While the rise in farmland values continues, it is doing so at a slower pace and locals buyers are replacing 1031 "Exchange" buyers according the annual Mid-Year Land Values Survey sponsored by the Illinois Society of Professional Farm Managers and Rural Appraisers. The survey was done in conjunction with the University of Illinois and was released today at the 2007 Farm Progress Show held here.



According to Andy Brorsen, ARA, president of the Illinois Society, the survey results are a compilation of information gleaned from the organization's members in August. "Our Mid-Year Survey is an insight into farmland value and lease trends during the first six months of 2007. We survey our members to gain their expert insight into the farmland market." Brorsen said this is the third year the mid-year survey has been conducted.



The key points raised by the survey include:



1. Illinois farmland values increased by 5.9 percent during the first half of 2007. Society members indicated that farmland values in July 2007 were 5.9 percent higher than January 2007. All land classes and all regions of Illinois saw roughly the same increases. In northern Illinois, land prices averaged $9,900 for excellent quality farmland. In central Illinois, land prices averaged over $5,000 for excellent quality farmland, with some Society members reporting averages over $6,000 per acre.



2. Society members expect large land price increases in 2007. Farmland price increases are expected to be over 10 percent by a third of members, between 5 percent and 9 percent by 42 percent of members reporting, and between 0 and 4 percent by 20 percent of the members. This will be the fourth straight year in which land price increases are large. Since 2004, average land prices in Illinois have increased by over 50 percent.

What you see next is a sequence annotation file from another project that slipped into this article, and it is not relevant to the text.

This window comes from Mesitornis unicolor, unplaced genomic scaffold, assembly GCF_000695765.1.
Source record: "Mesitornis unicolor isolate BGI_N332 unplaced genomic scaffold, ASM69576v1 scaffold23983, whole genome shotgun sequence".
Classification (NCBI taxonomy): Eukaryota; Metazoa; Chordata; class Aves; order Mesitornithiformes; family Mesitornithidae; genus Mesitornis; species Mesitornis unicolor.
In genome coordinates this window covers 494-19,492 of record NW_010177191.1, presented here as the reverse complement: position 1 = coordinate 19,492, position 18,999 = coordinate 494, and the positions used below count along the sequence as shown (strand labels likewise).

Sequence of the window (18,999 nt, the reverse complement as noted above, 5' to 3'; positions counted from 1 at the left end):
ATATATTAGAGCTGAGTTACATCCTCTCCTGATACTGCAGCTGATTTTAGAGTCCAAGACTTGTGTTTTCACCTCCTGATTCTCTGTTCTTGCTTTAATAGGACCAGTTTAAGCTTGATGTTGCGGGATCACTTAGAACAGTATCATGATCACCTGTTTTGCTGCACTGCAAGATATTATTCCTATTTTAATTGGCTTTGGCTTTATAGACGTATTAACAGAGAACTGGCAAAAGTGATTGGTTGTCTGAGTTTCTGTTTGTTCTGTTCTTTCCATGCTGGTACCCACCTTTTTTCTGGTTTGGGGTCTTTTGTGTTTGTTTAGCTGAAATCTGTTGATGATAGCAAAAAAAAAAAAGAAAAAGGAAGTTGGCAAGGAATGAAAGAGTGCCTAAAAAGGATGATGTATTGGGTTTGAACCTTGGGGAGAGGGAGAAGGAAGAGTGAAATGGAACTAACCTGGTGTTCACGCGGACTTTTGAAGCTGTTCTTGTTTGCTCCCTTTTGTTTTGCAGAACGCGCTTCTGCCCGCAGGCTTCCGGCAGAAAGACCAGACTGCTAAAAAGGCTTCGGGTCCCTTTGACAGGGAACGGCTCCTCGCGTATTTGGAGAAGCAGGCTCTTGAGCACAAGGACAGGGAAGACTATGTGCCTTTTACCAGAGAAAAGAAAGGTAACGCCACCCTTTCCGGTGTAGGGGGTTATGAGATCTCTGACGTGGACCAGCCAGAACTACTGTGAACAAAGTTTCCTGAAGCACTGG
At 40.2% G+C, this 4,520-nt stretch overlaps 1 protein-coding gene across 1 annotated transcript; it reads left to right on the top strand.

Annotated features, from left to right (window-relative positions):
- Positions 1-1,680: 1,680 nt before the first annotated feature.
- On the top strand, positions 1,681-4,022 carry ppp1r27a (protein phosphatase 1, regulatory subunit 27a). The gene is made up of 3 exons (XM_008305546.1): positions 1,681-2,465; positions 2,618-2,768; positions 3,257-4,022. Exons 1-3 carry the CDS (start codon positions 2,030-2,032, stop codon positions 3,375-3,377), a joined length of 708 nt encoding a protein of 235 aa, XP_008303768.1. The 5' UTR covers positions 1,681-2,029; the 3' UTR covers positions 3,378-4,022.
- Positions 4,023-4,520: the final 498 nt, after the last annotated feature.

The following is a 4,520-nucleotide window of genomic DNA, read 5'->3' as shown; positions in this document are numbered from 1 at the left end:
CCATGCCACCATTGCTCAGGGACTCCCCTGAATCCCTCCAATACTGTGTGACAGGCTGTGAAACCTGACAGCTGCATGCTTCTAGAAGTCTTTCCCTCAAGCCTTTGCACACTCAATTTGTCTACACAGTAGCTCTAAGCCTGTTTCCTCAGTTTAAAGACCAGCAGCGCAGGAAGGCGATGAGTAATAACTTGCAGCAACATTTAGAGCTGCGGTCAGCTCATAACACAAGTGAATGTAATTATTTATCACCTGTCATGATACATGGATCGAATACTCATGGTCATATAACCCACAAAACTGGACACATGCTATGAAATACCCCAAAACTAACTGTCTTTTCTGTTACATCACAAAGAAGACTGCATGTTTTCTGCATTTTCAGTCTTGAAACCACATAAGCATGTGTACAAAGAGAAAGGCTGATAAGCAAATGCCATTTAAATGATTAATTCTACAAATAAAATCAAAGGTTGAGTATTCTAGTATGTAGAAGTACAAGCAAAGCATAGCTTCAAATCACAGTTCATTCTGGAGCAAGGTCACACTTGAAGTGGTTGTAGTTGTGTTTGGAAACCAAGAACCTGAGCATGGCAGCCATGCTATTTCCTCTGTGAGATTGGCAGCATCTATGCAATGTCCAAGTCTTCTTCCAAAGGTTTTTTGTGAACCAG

3. Of the parcels sold, Society members indicated that 36 percent involved 1031 exchange funds. This is down dramatically from the 2005 mid-year survey when Society members indicated that 56 percent of transactions involved 1031 exchange funds. Thirty-nine percent of Society members indicated that use of 1031 exchanges has decreased in 2007.



4. Interest among farmers has increased. Seventy-seven percent of Society members indicated that farmers and local investors have become more interested in purchasing farmland. In 2006, results from the mid-year survey indicated that farmland prices had reached a plateau. Development around Chicago and other urban areas had slowed, causing some concerns that Illinois farmland values could have reached their peak. However, higher commodity prices caused by new bio-fuel demands have lead to renewed interest in farmland among farmers in the last half of 2006. This has lead to renewed growth in farmland prices.



5. Volume of farmland sold decreased during the first half of 2007. Twenty-two percent of Society members indicated that the amount of farmland being sold decreased during the first half of 2007, while 19 percent indicated that it stayed the same and 14 percent stated that volume increases. Society members expect the volume of farmland sold to stay the same during the second half of this year.



6. Society members expect cash rents to increase by an average of $21 per acre for the 2008 cropping year on professionally managed farmland. Society members indicated that cash rents averaged $191 per acre in 2007. The expected 2008 cash rent is $212, and increases of $21 per acre over 2007 levels. In 2006, cash rents were $169 per acre. Expected 2007 cash rents are expected to be $43 over 2006 levels.



7. Society members expected use of cash rents and flexible cash rents to increase. A full 80 percent of Society members expect use of share rent leases to decrease in 2008. The majority (69 percent) are expecting an increase in cash rent leases and flexible cash rent leases (62% of Society members). These results may signal a new trend towards more use of flexible cash rent leases.



Members of the Illinois Society are professionals in farm management, rural appraisal, and agricultural consulting in the state. Many of the members are also licensed real estate professionals who are actively engaged in real estate brokerage.